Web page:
Buncombe County’s Community-Oriented Development policy is an innovative approach to incentivizing denser development in certain well-located areas, particularly those served by transit. The policy awards points for including sustainable features such as rainwater capture, renewable energy, and open space and wetland conservation. The policy’s largest bonus is awarded to developments that include affordable housing, in alignment with Buncombe County’s high need and the County Commission’s recognition of affordable housing as one of its six strategic priorities. By definition, the policy incentivizes moderately dense green affordable housing.

Green features

In addition to its density, East Haven has several green features including a 46-panel, 17.94-kW photovoltaic solar array, ENERGY STAR® appliances, WaterSense low-flow plumbing fixtures, and ceiling fans and large operable windows to help reduce energy consumption by extending the season for natural ventilation. The buildings were constructed using prefabricated wood frame wall panels to eliminate construction waste and reduce on-site erection time.

East Haven Apartments contains a mix of one, two and three-bedroom apartments in two four-story L-shaped buildings that enclose a large courtyard. The 95 apartments at East Haven have monthly rents ranging from $250 to $700. We have committed to maintaining the affordability of the apartments for at least 50 years, and we have reserved 10 of the apartments for veterans. Onsite amenities include a playground, laundry facility, fitness center, and picnic area with grills. The primary cladding materials are fiber cement siding and brick.

Accommodating multi-modal transportation options can be a bit of a challenge outside of denser urban areas, but we aimed to make East Haven part of a transition to multi-modal transportation. We provided a right-sized parking ratio (0.7 parking spaces per bedroom) to try to limit the size of our parking areas. Buncombe County installed a new bus shelter on ART’s 170 bus line in front of East Haven, which will provide our residents with access to jobs and services without relying on a car.

Through the assistance of a recent grant, we will also be helping Buncombe County and the North Carolina Department of Transportation develop pedestrian-safety improvements in collaboration with Friends and Neighbors of Swannanoa. East Haven is also located near the planned route for the Swannanoa River Greenway that aspires to connect Asheville’s greenway network with Black Mountain.

Photo courtesy of Mountain Housing Opportunities.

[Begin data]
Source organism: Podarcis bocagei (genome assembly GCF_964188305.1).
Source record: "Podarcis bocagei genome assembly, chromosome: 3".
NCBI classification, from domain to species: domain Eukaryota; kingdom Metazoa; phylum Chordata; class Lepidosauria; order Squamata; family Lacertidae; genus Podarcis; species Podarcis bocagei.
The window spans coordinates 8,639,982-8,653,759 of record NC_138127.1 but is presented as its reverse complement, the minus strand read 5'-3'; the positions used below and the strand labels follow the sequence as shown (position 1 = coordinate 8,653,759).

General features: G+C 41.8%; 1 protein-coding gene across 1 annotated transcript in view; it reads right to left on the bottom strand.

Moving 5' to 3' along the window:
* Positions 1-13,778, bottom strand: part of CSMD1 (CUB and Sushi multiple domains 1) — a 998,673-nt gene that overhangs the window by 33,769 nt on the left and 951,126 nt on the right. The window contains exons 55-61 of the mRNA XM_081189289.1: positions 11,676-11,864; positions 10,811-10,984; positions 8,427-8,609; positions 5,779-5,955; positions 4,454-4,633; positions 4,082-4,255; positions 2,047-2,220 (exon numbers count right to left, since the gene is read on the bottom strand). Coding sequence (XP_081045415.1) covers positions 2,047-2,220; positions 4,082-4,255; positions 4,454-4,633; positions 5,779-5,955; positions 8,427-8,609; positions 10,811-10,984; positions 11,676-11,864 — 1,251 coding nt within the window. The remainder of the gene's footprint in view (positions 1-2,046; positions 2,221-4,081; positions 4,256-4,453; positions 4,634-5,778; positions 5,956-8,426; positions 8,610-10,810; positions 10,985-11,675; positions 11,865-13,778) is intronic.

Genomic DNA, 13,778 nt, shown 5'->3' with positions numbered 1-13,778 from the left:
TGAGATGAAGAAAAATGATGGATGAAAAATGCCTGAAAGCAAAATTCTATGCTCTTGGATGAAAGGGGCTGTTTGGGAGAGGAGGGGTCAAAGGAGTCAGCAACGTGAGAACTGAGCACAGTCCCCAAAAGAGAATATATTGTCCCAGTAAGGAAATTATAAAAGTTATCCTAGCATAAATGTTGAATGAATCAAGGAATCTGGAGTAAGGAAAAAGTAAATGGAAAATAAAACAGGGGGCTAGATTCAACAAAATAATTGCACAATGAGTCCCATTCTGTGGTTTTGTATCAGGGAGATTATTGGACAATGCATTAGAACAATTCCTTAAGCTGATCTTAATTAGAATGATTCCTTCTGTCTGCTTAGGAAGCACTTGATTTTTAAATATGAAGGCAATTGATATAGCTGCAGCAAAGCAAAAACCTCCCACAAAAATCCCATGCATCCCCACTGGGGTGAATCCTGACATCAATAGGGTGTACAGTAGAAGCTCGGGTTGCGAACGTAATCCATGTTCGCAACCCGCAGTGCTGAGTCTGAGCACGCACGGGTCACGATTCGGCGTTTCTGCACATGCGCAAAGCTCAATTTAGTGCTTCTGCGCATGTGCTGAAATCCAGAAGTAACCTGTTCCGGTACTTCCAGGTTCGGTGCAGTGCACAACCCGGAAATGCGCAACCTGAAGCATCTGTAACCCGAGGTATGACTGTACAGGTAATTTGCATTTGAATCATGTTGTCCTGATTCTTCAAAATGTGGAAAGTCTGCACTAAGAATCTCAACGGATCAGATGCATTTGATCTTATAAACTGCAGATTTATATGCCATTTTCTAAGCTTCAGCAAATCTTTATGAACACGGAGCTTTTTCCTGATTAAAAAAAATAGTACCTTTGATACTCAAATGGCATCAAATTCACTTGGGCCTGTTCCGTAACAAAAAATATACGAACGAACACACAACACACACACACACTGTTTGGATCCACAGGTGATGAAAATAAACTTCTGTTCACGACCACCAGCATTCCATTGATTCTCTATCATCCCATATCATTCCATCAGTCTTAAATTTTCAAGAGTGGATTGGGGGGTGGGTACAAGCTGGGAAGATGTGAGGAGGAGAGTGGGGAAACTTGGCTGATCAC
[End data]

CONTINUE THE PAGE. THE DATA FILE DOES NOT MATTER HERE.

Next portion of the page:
Sensible rural density

A four-story building built along a five-lane regional thoroughfare will rarely feel out of scale, and demonstrates that even rural communities have commercial areas that can handle sensitively developed density.

Despite the imperative to accommodate a growing population while protecting ridgelines from development, proposals to exceed the underlying zoning in a rural community by 250 percent would rarely get off the ground without innovative green development tools like Buncombe County’s Community-Oriented Development policy.

A sensible model for rural density, East Haven Apartments provides an optimistic vision for the future: affordable homes in green buildings situated in green communities.

Project Team breakout box:
Developer — Mountain Housing Opportunities
Architect — Housing Studio, PA
Civil Engineer — Civil Design Concepts
Landscape Architect — Sitework Studios
Structural Engineer — Structural Consulting Group
M/E/P Engineer — VP Engineering
General Contractor — WeaverCooke Construction
Solar PV System Contractor — Renewable Design Associates
Energy Testing and Verification — Performance Point

East Haven Apartments – Swannanoa, NC from Lisa Keeter on Vimeo.

Geoffrey Barton is the director of real estate development at Mountain Housing Opportunities, a nonprofit community-development organization founded in 1988 with the mission of building and improving homes, neighborhoods, communities and lives. A licensed architect, Geoffrey works to plan and construct green affordable apartment communities in Western North Carolina. Connect with Geoffrey at

You can also view this article as it was originally published on pages 20-21 of the 2020-2021 edition of the directory.